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Directory Tags for Lazy Programmers

Project description

Features

dtags is a lightweight command line tool which lets you:

  • Tag and un-tag directories
  • Change directories quickly via tags
  • Execute commands in tagged directories at the same time
  • Easily manage multiple git repositories, vagrant machines etc.

All commands come with tab-completion.

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Installation

Step 1: Check requirements:

  • Python 2.7+ or 3.4+
  • Recent version of pip
  • Recent version of Bash, Zsh or Fish with tab-completion enabled

Step 2: Install the package:

# You may need to sudo depending on your setup
~$ pip install --upgrade dtags

Step 3: Add the following line to your shell runtime configuration:

# For zsh, place in ~/.zshrc:
command -v dtags > /dev/null 2>&1 && eval "`dtags shell zsh`"

# For bash, place in ~/.bashrc (or ~/.bash_profile for OS X):
command -v dtags > /dev/null 2>&1 && eval "`dtags shell bash`"

# For fish, place in ~/.config/fish/config.fish:
command -v dtags > /dev/null 2>&1; and dtags shell fish | source

Step 4. Restart your shell.

Note for those who are upgrading from v1.x.x:

  dtags v2 has config changes that are not backwards-compatible.
  If you want to keep your tags, you need to run a migration script:

   ~$ git clone https://github.com/joowani/dtags.git
   ~$ python dtags/scripts/migrate.py

  If you don't mind losing them, simply run 'rm -rf ~/.dtags' instead.

Once installed, you will have 5 commands at your disposal: tag, untag, d, e and dtags. Make sure you don’t have any linux aliases, functions or symlinks etc. with the same names.

Usage Examples

Tag directories with tag:

~$ tag ~/web dev work   # add tags 'dev' and 'work' to ~/web
~$ tag ~/app            # tag ~/app with its basename, 'app'

Un-tag directories with untag:

~$ untag ~/web dev      # remove tag 'dev' from ~/web
~$ untag ~/app          # remove all tags from ~/app

Change directories with d (designed to fully replace cd!):

~$ d                    # go to the user's home directory
~$ d frontend           # go to the directory tagged 'frontend'
~$ d tag_with_many_dirs # prompt the user to select a specific directory
~$ d ~/app              # go to directory ~/app

Execute commands in one or more directories with e:

~$ e repo git status    # execute 'git status' in directories tagged 'repo'
~$ e ~/vm vagrant halt  # execute 'vagrant halt' in directory ~/vm
~$ e -p vm git pull     # execute 'git pull' in directories tagged 'vm' in parallel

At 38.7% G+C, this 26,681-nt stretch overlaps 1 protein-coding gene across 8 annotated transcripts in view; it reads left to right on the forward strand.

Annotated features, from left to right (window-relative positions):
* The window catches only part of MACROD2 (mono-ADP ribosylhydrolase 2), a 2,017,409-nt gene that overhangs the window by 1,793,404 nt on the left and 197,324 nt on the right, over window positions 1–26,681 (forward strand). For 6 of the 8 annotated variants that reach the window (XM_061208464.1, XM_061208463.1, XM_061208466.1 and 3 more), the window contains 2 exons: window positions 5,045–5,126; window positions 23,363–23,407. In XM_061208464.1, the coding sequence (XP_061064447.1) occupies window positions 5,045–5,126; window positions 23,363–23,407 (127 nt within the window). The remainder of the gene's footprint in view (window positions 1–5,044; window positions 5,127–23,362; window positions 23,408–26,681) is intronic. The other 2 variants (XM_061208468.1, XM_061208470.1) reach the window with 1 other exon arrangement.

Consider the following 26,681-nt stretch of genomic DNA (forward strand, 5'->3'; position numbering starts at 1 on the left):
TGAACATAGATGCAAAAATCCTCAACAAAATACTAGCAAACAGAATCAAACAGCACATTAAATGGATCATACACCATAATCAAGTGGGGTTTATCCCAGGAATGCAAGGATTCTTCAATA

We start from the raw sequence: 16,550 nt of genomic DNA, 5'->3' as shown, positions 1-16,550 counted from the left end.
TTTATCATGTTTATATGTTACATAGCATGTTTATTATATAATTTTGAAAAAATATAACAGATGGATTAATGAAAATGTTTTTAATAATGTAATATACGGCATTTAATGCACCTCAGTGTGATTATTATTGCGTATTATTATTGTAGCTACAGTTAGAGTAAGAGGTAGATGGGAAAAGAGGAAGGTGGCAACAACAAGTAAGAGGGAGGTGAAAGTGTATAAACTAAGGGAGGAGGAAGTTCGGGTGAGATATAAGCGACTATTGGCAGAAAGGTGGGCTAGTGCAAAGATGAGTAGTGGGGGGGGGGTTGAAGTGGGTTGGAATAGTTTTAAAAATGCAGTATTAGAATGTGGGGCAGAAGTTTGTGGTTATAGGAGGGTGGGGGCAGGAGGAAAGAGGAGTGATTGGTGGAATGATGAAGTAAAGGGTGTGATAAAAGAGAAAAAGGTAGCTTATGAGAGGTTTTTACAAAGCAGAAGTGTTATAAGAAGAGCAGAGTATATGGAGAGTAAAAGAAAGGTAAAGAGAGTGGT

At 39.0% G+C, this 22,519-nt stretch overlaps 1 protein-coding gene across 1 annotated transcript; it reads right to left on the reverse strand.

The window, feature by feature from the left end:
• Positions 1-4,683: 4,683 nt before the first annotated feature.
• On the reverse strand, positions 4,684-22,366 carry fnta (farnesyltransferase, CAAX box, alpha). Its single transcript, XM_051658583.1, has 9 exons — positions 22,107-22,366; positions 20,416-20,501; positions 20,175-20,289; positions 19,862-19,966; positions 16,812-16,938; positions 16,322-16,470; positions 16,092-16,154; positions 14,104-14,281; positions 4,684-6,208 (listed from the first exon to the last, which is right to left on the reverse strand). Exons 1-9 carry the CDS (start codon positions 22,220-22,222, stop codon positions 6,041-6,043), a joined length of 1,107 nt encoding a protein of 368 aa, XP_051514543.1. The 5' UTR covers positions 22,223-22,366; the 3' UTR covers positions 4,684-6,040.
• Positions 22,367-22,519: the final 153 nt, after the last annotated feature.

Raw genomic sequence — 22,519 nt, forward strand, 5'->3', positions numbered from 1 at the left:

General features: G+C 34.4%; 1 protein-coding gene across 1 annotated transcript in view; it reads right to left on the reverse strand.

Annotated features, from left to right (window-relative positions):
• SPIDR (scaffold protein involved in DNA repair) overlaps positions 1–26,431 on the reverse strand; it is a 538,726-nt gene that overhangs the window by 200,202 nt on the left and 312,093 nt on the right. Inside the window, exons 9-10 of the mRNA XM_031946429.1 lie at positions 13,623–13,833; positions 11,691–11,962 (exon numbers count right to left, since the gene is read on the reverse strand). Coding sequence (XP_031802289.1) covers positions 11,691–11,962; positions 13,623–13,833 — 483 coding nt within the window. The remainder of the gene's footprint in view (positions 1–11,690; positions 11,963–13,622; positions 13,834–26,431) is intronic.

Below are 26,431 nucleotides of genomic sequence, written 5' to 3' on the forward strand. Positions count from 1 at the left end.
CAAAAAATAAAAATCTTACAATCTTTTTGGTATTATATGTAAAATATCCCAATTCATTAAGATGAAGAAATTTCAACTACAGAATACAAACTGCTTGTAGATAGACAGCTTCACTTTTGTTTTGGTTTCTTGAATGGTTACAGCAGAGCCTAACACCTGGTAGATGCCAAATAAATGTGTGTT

~$ e vm,~/foo ls        # execute 'ls' in directories tagged 'vm' and ~/foo

Search and manage tags with dtags:

~$ dtags                # display the directories-to-tags mapping
~$ dtags list ~ ~/vm    # display the tags and directories associated with ~ and ~/app
~$ dtags list foo bar   # display the tags and directories associated with 'foo' or 'bar'
~$ dtags reverse        # display the tags-to-directories mapping
~$ dtags edit           # edit tags and directories via editor like vim
~$ dtags clean          # remove invalid or stale tags and directories

You can always use the --help option to find out more about each command!

Technical Notes

  • Windows is currently not supported
  • The directory-to-tags mapping is saved in ~/.dtags/mapping
  • Tags are also saved on their own in ~/.dtags/tags for tab-completion
  • e -p hangs on interactive commands that wait on input (no easy way around this)
  • e -p spawns child processes and redirects their output to temporary files and then to stdout
  • e -p sends sigterm to its child processes when killed
  • e uses environment variable $SHELL to guess which shell is in use
  • e redirects all stderr to stdout and should always return an exit status of 0
  • e executes the commands using interactive shell, which has pros and cons:
    • e can properly use linux functions and aliases
    • The shell runtime configuration must be “sourced” each time the command is run
    • The performance of e is affected by the shell startup time (beware oh-my-zsh users)
    • Any errors thrown during the “sourcing” will show up in the output of e
  • dtags edit uses environment variable $EDITOR
  • d prefers tags over subdirectories if there is a name conflict - To go to the subdirectory put a / after the directory name
  • d requires grep, cut, seq and /dev/null
  • d expects ~/.dtags/mapping to be correctly formatted:
    • Please refrain from editing ~/.dtags/mapping directly
    • Instead, use dtags edit which does the validation and formatting for you
  • Tab-completion expects ~/.dtags/tags to be correctly formatted:
    • Don’t touch this file at all if possible
    • If this is deleted, it is auto-generated the next time a dtags command is run.

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